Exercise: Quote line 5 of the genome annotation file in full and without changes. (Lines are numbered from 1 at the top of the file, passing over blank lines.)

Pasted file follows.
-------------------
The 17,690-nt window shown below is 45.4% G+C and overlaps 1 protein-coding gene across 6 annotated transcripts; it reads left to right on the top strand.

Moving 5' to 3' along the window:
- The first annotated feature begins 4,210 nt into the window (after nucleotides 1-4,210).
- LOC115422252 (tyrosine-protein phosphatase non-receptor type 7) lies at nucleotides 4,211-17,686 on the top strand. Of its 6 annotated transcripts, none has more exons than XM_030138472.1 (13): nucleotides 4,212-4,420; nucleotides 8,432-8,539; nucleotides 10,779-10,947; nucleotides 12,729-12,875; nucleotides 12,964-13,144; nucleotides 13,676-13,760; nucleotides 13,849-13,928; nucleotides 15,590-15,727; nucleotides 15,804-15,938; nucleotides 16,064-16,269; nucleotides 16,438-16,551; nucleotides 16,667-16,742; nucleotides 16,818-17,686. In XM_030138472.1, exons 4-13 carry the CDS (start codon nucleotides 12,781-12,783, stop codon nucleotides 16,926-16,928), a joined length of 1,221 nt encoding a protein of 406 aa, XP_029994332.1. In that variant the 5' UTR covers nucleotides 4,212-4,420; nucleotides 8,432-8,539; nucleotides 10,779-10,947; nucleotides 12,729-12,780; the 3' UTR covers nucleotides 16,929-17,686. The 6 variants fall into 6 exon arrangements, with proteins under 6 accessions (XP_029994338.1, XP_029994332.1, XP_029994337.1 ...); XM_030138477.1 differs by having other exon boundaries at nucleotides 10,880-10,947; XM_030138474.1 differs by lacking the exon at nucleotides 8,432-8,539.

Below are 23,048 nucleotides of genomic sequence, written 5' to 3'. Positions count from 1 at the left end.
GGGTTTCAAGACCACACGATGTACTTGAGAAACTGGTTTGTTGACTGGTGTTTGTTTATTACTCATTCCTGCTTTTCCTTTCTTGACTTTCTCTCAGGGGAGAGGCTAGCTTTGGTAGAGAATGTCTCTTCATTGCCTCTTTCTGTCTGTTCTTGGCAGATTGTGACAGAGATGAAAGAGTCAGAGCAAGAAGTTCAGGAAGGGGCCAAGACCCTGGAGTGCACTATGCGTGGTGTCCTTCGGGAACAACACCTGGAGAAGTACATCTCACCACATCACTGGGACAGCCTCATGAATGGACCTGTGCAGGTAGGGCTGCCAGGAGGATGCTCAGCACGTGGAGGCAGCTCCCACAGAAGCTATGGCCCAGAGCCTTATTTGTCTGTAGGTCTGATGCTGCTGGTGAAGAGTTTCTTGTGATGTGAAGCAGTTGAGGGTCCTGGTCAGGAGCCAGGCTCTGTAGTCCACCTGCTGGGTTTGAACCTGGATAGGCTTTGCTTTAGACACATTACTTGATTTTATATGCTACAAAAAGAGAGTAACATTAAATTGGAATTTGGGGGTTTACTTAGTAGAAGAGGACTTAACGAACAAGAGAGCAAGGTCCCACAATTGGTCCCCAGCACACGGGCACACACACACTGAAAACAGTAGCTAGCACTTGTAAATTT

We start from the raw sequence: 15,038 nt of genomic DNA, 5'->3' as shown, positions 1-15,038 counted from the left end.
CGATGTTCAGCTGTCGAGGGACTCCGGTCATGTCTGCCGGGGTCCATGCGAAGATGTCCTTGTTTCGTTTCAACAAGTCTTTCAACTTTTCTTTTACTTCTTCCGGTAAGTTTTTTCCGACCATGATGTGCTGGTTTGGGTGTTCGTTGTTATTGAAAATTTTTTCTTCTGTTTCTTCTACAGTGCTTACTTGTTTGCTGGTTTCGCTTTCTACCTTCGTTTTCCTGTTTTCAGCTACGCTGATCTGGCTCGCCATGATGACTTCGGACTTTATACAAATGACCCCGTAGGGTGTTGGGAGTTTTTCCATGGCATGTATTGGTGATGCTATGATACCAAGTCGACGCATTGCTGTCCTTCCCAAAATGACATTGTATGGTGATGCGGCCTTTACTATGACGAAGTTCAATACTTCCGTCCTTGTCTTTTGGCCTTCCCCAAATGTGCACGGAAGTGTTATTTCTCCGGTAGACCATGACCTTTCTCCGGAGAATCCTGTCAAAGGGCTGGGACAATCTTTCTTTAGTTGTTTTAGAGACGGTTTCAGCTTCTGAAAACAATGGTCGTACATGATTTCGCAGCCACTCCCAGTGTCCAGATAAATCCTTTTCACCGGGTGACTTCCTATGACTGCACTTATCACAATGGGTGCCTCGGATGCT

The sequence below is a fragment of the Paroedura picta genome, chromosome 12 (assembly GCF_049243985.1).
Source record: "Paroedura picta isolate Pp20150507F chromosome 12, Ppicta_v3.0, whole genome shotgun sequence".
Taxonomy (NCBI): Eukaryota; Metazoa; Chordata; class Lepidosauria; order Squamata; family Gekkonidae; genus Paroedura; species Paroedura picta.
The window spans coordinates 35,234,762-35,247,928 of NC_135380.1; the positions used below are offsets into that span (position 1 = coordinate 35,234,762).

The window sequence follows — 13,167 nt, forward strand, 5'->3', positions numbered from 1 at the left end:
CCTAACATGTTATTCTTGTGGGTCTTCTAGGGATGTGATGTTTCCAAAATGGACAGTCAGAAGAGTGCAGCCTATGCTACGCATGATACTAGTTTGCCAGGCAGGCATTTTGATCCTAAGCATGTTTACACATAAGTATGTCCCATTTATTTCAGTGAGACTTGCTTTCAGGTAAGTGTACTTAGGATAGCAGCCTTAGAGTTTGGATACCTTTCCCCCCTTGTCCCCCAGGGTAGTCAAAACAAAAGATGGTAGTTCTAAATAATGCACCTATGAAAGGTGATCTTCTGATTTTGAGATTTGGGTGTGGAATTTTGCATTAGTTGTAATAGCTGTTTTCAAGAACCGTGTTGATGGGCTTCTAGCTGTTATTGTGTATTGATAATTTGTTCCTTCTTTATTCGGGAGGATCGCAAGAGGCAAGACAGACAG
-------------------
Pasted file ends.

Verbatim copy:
Below are 23,048 nucleotides of genomic sequence, written 5' to 3'. Positions count from 1 at the left end.